Home Torpor Games: Gaming Innovation, Same Universe

Torpor Games is a games company founded in Berlin in 2019. Torpor Games creates thought-provoking entertainment in all forms to expand horizons, shift perspectives and challenge morality in all facets of the human experience.


Combining a wide variety of disciplines and experience, the team is working on the critically acclaimed, community-boosted, and financially successful Suzerain, and upcoming The Conformist set in the same fictional universe.


Torpor Games is an EIT Culture and Creativity Community partner.


On the EIT Culture and Creativity blog series – Industry Thought Leaders in Europe, here are our 5 questions and the 5 answers from Ata Nowak:

Ata Sergey Nowak - Co-Founder & Managing Director & Product Director



1. What is your company’s strategy to navigate the multiple crises currently afflicting Europe? How is your company leveraging innovation to do so?


Our strategy in these turbulent times focuses on bolstering autonomy and market independence. This involves consolidating around a core of key creators online and offline, diversifying talent, ensuring cultural and mental breadth. While physical issues like hardware shortages or war minimally impact us in the gaming industry due to the digital environment, inflation poses a significant challenge for our employees. We’ve responded by strategically reducing office and food costs, effectively offsetting inflationary pressures. This approach maintains our agility and positions us to adapt swiftly to market changes, ensuring we continue delivering innovative gaming experiences despite economic fluctuations.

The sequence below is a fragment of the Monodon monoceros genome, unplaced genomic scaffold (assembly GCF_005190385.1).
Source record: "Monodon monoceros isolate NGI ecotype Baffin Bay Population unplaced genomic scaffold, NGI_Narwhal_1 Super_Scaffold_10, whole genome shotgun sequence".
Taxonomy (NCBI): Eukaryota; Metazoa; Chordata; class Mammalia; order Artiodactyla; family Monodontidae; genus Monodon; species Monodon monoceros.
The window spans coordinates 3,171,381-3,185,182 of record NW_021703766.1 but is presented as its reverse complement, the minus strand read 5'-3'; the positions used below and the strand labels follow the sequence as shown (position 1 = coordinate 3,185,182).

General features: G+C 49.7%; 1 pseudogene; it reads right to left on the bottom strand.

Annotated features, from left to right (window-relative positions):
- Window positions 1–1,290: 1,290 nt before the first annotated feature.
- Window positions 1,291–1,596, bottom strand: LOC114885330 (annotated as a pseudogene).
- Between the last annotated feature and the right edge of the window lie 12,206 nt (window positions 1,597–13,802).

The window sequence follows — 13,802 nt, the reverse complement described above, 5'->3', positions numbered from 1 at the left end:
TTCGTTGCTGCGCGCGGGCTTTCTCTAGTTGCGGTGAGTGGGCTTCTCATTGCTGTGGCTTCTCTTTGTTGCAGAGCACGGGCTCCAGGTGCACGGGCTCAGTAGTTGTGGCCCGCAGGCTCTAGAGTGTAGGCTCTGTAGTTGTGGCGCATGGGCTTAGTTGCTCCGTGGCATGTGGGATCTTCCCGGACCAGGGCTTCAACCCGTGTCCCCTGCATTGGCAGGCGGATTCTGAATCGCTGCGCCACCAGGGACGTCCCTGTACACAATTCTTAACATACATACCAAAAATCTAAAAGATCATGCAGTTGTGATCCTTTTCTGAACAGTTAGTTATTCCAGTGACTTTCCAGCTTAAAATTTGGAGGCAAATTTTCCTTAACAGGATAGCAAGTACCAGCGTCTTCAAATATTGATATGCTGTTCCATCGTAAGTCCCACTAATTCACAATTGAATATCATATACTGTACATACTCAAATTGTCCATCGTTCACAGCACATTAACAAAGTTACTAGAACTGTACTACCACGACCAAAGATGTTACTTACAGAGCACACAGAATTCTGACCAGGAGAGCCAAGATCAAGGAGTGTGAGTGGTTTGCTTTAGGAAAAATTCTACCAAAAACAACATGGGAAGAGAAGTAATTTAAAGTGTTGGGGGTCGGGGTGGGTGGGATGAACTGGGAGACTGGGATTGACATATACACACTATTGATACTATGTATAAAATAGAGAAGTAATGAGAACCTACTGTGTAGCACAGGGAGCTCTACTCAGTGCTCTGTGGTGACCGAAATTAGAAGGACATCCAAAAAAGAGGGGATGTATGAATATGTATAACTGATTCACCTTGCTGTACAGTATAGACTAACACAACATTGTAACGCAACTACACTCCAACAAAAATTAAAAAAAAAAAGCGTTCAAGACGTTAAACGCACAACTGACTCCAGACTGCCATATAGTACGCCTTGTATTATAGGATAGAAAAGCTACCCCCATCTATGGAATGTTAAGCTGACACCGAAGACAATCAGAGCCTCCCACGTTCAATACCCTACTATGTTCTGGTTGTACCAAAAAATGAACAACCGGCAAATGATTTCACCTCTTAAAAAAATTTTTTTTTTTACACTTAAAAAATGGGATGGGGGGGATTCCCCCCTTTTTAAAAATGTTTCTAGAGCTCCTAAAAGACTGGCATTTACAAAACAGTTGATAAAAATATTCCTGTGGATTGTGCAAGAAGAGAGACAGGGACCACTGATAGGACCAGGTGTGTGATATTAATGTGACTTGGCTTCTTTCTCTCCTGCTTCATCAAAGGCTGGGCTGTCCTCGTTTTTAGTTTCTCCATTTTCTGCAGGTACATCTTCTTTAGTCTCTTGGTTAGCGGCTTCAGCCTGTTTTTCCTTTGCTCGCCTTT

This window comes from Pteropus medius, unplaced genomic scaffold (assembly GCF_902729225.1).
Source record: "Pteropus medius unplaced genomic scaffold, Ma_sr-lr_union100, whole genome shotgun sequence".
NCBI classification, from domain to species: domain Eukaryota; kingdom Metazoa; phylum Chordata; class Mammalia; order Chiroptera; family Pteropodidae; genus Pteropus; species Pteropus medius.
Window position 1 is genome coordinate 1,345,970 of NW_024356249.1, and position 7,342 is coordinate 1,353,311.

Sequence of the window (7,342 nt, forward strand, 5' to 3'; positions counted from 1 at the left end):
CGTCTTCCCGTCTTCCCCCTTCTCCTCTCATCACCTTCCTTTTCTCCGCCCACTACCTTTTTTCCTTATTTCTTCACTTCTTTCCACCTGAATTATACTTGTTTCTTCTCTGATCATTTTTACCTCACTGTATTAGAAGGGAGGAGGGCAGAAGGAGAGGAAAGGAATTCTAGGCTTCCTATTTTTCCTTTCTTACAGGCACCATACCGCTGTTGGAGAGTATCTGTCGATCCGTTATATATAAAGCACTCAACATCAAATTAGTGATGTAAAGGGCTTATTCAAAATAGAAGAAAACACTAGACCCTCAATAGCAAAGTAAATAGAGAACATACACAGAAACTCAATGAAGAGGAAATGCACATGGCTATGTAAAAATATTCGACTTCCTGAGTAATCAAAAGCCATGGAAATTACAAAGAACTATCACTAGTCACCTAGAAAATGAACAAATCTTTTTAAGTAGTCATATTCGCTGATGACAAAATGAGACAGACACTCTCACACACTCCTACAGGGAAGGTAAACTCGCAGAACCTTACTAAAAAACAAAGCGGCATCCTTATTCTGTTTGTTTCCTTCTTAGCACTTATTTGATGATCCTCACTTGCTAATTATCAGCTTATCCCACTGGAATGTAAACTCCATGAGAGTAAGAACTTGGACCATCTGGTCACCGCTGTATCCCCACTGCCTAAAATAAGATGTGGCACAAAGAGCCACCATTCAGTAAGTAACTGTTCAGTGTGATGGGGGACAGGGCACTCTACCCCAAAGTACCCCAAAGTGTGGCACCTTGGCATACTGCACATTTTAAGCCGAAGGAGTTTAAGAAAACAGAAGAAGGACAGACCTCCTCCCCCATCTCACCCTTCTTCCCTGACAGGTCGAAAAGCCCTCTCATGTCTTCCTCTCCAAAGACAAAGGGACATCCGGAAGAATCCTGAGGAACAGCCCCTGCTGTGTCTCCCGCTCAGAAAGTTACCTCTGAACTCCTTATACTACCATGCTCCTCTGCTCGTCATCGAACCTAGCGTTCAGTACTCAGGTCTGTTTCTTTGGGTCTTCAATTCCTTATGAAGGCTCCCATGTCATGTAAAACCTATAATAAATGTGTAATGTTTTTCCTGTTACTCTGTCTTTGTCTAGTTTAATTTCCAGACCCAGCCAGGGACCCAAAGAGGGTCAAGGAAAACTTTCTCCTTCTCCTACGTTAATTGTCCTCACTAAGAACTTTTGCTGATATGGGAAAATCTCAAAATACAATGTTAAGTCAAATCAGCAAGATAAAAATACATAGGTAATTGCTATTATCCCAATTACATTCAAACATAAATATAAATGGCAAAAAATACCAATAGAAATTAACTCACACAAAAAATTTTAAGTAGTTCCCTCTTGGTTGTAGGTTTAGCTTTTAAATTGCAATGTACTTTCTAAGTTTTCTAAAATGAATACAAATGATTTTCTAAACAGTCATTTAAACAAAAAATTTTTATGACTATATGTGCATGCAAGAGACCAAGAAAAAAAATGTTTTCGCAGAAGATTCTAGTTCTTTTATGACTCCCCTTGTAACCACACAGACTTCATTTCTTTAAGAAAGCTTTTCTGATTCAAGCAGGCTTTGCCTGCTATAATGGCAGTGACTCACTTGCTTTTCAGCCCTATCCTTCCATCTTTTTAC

2. How do you invest in innovation? (e.g. in incremental steps close to markets, in disruptive innovation with long term returns, or a mixture?) Are you investing more or less than before?


We’ve intensified our commitment to research and development, more than ever before, amidst the market’s dynamic technological shifts. Notably, AI’s profound impact has led us to explore its potential in augmenting our creators’ capabilities, envisioning it as a collaborative tool rather than a replacement. We have some non-native English contributors, volunteers, and people with disorders who use AI to help them output better and ease their life as creators. This emphasis on using what helps our team is crucial for smaller studios like ours, enabling us to bridge production and resource gaps and remain competitive in the marketplace. We also see strong potential in AR for immersive storytelling, as our main focus remains on making players feel impacted by our universe, and its political and emotional experiences.